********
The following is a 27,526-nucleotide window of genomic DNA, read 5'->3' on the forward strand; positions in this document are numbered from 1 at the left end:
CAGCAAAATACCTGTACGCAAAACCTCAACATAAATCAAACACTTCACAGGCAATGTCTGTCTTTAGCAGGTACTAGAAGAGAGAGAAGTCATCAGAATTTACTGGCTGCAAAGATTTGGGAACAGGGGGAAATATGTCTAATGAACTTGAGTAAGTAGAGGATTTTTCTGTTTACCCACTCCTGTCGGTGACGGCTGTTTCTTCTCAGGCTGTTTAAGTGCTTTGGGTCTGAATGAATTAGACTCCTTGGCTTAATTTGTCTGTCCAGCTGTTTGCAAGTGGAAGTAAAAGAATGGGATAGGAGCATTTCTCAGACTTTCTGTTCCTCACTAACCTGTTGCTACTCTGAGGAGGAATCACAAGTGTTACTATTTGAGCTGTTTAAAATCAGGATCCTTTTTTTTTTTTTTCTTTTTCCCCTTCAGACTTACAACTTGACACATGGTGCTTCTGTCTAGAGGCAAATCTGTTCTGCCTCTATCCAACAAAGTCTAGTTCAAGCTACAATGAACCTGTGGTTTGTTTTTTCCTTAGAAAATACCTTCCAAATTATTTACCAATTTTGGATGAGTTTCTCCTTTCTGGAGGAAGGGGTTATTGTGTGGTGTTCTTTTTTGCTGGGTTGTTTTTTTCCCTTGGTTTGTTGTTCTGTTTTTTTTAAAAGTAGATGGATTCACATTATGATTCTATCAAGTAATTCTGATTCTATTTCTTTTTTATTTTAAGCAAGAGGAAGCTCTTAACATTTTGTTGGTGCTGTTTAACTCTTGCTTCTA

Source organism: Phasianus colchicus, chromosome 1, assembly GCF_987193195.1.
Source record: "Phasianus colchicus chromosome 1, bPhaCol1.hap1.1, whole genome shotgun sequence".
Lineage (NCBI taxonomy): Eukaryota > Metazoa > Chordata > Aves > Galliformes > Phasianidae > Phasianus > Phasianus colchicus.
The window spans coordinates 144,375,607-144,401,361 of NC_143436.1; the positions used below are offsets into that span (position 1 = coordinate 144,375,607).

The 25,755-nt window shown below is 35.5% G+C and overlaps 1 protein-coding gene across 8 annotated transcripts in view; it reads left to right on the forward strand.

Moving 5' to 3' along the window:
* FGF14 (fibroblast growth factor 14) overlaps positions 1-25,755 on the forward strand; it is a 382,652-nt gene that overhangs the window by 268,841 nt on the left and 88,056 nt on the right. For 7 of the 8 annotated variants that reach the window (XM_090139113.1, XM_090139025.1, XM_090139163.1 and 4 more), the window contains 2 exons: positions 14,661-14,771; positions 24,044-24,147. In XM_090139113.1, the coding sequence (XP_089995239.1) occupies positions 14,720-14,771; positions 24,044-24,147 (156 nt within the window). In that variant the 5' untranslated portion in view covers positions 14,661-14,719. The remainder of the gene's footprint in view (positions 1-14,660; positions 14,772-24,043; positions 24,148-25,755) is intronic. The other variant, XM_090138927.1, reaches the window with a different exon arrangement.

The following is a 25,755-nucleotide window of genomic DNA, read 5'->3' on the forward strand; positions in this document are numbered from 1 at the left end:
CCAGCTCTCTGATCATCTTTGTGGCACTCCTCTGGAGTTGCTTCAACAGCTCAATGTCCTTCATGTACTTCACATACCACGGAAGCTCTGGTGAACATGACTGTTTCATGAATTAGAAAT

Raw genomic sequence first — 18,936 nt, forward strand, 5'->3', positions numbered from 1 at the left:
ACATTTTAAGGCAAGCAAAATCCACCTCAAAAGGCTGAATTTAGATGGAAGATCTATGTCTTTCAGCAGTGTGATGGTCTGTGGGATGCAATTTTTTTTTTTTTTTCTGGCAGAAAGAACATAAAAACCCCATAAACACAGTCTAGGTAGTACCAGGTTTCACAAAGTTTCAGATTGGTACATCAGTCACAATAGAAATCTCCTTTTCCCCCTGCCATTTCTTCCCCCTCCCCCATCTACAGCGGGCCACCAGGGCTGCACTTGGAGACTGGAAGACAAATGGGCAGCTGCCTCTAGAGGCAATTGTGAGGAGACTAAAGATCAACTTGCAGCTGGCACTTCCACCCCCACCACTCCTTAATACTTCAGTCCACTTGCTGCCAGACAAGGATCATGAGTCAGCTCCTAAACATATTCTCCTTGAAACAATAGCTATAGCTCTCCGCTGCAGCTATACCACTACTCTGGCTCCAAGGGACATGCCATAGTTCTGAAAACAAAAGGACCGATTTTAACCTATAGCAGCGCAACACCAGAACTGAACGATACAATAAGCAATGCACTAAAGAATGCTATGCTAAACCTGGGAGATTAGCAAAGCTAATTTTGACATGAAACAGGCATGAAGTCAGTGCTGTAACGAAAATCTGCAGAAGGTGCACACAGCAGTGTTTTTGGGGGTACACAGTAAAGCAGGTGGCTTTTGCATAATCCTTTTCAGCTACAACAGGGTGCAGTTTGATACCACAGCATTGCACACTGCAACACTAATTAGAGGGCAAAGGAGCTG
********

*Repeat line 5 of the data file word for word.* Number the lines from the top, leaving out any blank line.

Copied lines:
Lineage (NCBI taxonomy): Eukaryota > Metazoa > Chordata > Aves > Galliformes > Phasianidae > Phasianus > Phasianus colchicus.